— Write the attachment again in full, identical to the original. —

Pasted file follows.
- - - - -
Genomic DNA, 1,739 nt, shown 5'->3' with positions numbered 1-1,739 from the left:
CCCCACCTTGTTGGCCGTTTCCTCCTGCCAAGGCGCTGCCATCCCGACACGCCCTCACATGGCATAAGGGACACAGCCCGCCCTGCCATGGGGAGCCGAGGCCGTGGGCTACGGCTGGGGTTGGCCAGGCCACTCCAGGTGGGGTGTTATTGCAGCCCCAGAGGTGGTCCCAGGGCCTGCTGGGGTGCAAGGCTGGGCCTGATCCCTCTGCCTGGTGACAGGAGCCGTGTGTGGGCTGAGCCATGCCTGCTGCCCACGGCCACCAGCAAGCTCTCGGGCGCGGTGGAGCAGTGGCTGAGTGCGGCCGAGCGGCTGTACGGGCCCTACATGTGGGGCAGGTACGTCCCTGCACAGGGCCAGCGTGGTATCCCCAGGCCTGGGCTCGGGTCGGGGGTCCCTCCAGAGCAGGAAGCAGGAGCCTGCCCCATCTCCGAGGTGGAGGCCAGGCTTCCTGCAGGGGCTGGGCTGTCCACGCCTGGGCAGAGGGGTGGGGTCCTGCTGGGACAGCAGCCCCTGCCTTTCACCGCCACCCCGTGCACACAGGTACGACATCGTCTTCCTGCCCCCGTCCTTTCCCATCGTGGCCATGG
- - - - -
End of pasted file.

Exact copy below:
Genomic DNA, 1,739 nt, shown 5'->3' with positions numbered 1-1,739 from the left:
CCCCACCTTGTTGGCCGTTTCCTCCTGCCAAGGCGCTGCCATCCCGACACGCCCTCACATGGCATAAGGGACACAGCCCGCCCTGCCATGGGGAGCCGAGGCCGTGGGCTACGGCTGGGGTTGGCCAGGCCACTCCAGGTGGGGTGTTATTGCAGCCCCAGAGGTGGTCCCAGGGCCTGCTGGGGTGCAAGGCTGGGCCTGATCCCTCTGCCTGGTGACAGGAGCCGTGTGTGGGCTGAGCCATGCCTGCTGCCCACGGCCACCAGCAAGCTCTCGGGCGCGGTGGAGCAGTGGCTGAGTGCGGCCGAGCGGCTGTACGGGCCCTACATGTGGGGCAGGTACGTCCCTGCACAGGGCCAGCGTGGTATCCCCAGGCCTGGGCTCGGGTCGGGGGTCCCTCCAGAGCAGGAAGCAGGAGCCTGCCCCATCTCCGAGGTGGAGGCCAGGCTTCCTGCAGGGGCTGGGCTGTCCACGCCTGGGCAGAGGGGTGGGGTCCTGCTGGGACAGCAGCCCCTGCCTTTCACCGCCACCCCGTGCACACAGGTACGACATCGTCTTCCTGCCCCCGTCCTTTCCCATCGTGGCCATGG